The first human genome sequence took 13 years and cost $3 billion — now, less than a decade later, a new company promises to sequence a full genome in 15 minutes for a song. If this exponential increase in efficiency and drop in price sounds like something out of the computing industry, that's because it is. Multicore processors and customizable clusters are coming to gene sequencing, threatening to disrupt one of the most important industries in modern medicine.
Proponents of genetic medicine say DNA sequencing is the future of medicine and that soon every truly sick person will have his or her genome sequenced. Critics cite privacy concerns and note that genetic mutations and variations don’t necessarily lead to medical outcomes. Whatever the position, it’s hard to argue that this isn’t good news: the first child – plagued by undiagnosable illness – has been saved by DNA sequencing.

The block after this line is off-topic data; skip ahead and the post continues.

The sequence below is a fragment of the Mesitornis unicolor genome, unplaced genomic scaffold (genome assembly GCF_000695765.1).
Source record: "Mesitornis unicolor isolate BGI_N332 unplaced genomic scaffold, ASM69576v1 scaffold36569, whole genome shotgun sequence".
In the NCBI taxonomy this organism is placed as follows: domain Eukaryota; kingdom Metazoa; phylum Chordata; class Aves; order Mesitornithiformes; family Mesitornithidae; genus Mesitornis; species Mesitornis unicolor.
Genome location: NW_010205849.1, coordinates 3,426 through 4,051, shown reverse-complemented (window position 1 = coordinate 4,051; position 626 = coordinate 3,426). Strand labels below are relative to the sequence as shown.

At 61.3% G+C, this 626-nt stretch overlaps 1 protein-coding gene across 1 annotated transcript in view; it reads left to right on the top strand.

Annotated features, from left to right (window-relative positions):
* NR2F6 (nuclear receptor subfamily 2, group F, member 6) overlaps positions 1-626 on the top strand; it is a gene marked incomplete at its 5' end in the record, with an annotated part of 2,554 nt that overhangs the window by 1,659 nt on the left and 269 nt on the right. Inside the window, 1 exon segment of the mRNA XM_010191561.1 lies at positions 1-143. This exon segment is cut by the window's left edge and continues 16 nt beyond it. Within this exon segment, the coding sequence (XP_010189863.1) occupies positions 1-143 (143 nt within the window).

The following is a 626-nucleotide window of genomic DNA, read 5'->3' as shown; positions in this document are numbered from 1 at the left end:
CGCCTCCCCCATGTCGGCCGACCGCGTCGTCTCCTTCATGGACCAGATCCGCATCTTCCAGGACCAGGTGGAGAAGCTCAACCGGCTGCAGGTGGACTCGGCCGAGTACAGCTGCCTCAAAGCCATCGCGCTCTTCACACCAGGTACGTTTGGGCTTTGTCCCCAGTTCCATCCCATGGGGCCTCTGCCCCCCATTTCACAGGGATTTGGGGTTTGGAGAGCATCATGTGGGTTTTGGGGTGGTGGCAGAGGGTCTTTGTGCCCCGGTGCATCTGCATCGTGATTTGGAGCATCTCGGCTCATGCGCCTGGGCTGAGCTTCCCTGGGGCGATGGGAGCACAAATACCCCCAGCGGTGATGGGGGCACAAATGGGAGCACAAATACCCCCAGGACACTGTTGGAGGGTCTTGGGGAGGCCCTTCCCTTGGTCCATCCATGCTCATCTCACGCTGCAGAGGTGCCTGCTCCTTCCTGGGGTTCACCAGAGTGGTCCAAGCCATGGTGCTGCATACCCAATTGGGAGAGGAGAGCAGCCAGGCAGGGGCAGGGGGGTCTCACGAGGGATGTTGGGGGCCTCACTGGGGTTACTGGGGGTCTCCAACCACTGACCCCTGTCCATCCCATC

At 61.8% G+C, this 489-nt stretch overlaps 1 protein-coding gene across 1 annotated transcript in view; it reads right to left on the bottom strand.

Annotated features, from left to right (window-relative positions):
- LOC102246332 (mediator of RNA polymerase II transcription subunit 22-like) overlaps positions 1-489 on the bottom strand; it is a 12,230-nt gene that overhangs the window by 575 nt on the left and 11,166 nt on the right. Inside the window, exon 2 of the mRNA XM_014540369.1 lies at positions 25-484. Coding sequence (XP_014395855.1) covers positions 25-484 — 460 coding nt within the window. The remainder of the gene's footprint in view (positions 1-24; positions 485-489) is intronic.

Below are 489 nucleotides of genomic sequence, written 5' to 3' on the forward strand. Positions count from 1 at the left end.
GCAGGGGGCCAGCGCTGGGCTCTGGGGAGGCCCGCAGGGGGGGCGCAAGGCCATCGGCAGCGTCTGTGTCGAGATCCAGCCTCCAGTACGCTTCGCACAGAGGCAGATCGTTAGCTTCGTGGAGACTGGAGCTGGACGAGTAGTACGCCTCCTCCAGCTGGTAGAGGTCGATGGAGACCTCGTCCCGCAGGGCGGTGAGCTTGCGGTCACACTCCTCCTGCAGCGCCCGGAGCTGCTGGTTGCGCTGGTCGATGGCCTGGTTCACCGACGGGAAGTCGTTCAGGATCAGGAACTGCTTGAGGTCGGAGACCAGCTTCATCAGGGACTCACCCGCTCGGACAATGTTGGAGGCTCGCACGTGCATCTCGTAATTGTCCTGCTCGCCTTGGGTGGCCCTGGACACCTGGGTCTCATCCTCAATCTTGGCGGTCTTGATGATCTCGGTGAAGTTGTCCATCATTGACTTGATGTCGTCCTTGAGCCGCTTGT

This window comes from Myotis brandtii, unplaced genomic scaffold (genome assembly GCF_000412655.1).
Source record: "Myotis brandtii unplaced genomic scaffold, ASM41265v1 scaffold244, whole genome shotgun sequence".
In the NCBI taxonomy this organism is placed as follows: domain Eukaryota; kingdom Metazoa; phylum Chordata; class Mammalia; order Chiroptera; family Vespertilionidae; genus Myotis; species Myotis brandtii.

"DNA Sudoku," a new genetic sequencing technique inspired by the popular puzzle, could reduce both time and costs in DNA sequencing in the near future, ultimately contributing to the prevention of diseases in whole populations.
No doubt you have it on your calendars, but in case you forgot, the 25th is National DNA Day. Can't think how to celebrate it? Well, if you have $68,000 or more lying around, you can bid for a chance to have your entire personal genome sequenced by Knome, a company that does such things.
Long gone are the days when woolly mammoths roamed the icy North American and Eurasian turf 10,000 years ago. But in the labs of Penn State University they have been resurrected—well, almost.
While you won't see a shaggy, 12-feet-tall mammoth brought back from the dead any time soon (unlike the 16-year-old frozen mice earlier this month), scientists at Penn State are the first to decode almost the entire DNA set of the now extinct species of elephant.